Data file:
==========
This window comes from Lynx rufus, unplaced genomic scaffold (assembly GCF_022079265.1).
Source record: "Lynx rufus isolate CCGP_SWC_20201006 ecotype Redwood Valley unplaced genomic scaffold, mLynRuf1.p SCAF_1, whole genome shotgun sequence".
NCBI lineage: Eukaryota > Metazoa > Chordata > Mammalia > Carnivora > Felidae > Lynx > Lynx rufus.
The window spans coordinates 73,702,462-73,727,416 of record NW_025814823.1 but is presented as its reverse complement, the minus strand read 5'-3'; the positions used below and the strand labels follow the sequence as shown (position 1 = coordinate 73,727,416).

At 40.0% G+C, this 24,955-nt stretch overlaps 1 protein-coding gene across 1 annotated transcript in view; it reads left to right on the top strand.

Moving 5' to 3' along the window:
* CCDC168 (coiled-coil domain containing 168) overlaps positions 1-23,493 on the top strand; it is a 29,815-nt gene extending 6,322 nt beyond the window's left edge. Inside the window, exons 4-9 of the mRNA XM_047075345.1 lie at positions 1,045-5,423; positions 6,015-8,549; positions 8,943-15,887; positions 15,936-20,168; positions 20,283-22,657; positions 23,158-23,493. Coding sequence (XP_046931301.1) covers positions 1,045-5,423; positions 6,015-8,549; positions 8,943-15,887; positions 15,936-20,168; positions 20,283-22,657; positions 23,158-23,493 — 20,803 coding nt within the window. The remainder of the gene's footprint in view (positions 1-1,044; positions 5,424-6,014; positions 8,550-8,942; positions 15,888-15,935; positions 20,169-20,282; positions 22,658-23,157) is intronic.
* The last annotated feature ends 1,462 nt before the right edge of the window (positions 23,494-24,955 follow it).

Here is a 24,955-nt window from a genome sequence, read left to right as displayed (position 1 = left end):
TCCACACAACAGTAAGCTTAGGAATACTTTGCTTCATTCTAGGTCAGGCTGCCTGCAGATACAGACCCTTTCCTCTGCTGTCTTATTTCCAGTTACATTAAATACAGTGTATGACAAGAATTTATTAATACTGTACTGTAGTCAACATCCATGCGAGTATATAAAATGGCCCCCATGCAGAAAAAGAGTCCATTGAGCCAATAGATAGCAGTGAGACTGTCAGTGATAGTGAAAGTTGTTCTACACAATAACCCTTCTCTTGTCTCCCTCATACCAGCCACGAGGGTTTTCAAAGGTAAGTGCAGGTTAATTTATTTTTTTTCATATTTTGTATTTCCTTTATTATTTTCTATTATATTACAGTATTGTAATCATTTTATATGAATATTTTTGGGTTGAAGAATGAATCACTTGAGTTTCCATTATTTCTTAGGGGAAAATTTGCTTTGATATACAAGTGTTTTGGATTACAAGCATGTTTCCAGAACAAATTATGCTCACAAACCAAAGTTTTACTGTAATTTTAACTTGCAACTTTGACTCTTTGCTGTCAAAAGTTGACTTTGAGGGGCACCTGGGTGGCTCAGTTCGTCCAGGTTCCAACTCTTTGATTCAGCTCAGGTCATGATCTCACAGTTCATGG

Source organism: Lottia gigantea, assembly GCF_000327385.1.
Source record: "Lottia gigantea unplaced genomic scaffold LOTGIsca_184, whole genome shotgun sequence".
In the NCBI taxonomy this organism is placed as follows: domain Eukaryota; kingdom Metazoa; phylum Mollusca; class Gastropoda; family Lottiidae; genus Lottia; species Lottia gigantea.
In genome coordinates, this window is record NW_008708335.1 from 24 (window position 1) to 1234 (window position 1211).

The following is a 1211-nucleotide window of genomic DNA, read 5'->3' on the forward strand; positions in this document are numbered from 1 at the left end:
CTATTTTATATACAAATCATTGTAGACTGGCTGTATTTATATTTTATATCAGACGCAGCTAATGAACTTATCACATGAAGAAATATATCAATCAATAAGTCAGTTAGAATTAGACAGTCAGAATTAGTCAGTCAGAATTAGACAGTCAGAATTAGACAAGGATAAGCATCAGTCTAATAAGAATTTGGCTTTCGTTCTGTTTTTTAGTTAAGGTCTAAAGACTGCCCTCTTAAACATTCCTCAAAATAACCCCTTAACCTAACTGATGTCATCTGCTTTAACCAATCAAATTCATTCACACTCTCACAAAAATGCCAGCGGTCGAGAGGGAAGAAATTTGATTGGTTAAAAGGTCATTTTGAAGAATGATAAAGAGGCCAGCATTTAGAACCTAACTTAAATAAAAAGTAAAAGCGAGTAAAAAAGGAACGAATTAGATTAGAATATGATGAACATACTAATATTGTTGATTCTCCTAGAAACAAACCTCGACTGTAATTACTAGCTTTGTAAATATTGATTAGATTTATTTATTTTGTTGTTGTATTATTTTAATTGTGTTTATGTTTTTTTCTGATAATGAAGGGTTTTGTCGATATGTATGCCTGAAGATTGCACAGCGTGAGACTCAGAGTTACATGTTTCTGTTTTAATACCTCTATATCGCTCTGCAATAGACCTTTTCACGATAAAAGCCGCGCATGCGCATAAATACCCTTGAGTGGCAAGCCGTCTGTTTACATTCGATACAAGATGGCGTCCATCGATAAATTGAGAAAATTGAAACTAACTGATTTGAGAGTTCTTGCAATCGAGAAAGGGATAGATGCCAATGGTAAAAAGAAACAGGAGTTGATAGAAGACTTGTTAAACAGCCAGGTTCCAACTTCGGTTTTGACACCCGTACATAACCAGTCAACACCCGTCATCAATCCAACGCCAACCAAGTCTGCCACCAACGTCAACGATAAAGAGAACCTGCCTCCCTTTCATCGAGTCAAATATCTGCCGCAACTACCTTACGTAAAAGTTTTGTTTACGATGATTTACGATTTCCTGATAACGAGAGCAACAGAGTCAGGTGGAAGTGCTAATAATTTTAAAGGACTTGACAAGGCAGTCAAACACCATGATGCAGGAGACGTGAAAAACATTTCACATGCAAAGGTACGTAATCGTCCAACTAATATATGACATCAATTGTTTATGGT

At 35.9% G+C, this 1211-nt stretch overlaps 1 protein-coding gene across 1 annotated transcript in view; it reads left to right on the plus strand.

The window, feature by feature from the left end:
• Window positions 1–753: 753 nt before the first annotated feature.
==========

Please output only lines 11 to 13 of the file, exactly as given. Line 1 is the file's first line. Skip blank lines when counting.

Source organism: Lottia gigantea, assembly GCF_000327385.1.
Source record: "Lottia gigantea unplaced genomic scaffold LOTGIsca_184, whole genome shotgun sequence".
In the NCBI taxonomy this organism is placed as follows: domain Eukaryota; kingdom Metazoa; phylum Mollusca; class Gastropoda; family Lottiidae; genus Lottia; species Lottia gigantea.